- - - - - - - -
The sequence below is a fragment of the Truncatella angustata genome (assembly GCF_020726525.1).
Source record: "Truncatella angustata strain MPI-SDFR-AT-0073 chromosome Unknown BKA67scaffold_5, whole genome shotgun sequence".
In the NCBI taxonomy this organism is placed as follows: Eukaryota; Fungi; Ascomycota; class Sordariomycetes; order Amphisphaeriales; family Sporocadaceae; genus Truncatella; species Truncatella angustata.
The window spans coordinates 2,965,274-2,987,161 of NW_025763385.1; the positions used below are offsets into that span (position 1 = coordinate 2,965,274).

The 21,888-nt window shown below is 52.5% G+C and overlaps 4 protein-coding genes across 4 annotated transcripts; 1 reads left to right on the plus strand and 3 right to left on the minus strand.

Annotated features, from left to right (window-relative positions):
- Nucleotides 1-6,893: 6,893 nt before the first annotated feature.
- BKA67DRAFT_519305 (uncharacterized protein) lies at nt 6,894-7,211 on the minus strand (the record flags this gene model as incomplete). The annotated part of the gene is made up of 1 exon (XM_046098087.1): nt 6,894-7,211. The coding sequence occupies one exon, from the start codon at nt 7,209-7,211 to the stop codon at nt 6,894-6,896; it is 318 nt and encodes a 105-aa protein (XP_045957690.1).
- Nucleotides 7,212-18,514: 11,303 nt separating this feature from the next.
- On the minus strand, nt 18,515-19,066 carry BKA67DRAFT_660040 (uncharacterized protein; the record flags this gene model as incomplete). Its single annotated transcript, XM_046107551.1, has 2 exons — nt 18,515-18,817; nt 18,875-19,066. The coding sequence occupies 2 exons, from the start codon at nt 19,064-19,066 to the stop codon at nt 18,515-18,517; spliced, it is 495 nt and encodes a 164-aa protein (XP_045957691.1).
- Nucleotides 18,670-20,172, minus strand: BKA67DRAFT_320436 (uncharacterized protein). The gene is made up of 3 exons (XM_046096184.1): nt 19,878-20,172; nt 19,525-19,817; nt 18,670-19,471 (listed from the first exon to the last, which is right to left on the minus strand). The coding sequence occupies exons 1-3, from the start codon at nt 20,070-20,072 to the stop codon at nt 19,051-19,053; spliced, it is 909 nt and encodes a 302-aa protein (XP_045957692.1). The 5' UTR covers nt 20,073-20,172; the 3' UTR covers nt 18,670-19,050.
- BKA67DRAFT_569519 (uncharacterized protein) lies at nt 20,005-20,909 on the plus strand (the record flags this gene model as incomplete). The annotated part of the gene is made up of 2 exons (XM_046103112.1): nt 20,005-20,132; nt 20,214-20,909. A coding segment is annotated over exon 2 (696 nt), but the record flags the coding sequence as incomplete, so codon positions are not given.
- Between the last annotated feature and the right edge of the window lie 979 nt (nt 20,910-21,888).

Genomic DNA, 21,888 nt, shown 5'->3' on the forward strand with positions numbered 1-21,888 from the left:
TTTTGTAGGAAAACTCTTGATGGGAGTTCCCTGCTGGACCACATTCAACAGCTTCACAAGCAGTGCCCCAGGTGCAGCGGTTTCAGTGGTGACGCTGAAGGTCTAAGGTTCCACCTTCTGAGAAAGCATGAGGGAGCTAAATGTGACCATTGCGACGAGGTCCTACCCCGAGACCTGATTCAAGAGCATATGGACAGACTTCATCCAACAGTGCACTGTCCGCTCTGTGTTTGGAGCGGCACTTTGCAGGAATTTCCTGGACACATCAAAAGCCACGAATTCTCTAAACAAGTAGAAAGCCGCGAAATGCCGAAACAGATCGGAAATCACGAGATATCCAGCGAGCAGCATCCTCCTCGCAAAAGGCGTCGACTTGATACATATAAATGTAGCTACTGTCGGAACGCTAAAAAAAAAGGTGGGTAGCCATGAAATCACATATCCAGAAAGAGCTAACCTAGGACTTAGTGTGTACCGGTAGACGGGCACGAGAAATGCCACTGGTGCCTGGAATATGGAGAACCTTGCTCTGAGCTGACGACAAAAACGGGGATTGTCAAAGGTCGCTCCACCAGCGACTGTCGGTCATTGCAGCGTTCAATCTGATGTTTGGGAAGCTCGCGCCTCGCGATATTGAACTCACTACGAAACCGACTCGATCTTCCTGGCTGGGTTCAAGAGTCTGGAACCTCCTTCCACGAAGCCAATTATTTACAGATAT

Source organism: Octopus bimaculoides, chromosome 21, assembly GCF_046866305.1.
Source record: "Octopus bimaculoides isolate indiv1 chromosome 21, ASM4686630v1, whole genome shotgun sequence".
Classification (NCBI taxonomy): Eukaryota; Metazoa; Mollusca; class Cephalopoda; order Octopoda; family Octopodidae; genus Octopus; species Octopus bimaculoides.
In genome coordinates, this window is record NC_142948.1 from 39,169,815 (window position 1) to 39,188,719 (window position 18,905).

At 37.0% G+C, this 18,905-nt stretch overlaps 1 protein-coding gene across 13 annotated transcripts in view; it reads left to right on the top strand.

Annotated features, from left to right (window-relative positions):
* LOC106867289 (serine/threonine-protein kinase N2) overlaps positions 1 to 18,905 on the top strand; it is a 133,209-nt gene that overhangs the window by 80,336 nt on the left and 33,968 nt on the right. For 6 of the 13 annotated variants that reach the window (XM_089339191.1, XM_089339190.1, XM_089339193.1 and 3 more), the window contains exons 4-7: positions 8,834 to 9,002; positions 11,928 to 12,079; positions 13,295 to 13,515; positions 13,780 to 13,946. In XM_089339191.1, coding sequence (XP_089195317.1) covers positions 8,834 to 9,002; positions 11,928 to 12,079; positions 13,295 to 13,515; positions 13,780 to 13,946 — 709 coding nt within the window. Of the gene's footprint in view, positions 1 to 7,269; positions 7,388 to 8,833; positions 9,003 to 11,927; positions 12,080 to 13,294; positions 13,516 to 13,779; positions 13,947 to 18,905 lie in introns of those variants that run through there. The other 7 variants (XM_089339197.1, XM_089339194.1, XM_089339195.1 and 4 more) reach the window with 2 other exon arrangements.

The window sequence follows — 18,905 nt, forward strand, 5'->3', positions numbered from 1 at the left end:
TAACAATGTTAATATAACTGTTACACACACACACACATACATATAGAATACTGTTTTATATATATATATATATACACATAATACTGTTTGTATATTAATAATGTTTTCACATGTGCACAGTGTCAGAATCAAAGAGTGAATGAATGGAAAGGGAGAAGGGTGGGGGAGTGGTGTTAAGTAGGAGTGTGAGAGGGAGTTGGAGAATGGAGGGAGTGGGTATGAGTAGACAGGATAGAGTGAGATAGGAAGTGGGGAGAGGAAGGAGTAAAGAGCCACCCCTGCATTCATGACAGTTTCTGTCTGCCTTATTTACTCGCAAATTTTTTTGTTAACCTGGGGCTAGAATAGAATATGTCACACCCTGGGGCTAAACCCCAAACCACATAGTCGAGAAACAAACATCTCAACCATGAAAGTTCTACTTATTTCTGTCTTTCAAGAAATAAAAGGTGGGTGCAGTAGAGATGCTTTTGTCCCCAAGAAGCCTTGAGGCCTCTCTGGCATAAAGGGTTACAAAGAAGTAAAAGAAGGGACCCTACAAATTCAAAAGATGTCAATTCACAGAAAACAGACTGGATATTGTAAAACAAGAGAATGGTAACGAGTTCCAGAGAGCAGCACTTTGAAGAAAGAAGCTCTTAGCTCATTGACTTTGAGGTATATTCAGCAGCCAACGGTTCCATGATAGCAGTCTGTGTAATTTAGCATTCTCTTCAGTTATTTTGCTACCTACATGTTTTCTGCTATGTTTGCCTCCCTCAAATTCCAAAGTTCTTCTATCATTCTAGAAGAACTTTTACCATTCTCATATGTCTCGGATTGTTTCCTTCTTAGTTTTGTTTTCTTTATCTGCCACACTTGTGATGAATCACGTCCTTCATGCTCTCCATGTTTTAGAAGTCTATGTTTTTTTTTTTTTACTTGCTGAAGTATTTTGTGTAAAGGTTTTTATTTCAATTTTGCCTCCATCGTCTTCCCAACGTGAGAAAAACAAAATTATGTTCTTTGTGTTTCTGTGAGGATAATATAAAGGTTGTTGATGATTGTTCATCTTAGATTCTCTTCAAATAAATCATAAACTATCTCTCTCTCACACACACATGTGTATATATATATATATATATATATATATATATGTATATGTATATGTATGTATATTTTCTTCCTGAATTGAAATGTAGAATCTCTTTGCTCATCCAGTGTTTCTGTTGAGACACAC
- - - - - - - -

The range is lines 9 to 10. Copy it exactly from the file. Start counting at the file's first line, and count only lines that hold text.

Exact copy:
- Nucleotides 7,212-18,514: 11,303 nt separating this feature from the next.
- On the minus strand, nt 18,515-19,066 carry BKA67DRAFT_660040 (uncharacterized protein; the record flags this gene model as incomplete). Its single annotated transcript, XM_046107551.1, has 2 exons — nt 18,515-18,817; nt 18,875-19,066. The coding sequence occupies 2 exons, from the start codon at nt 19,064-19,066 to the stop codon at nt 18,515-18,517; spliced, it is 495 nt and encodes a 164-aa protein (XP_045957691.1).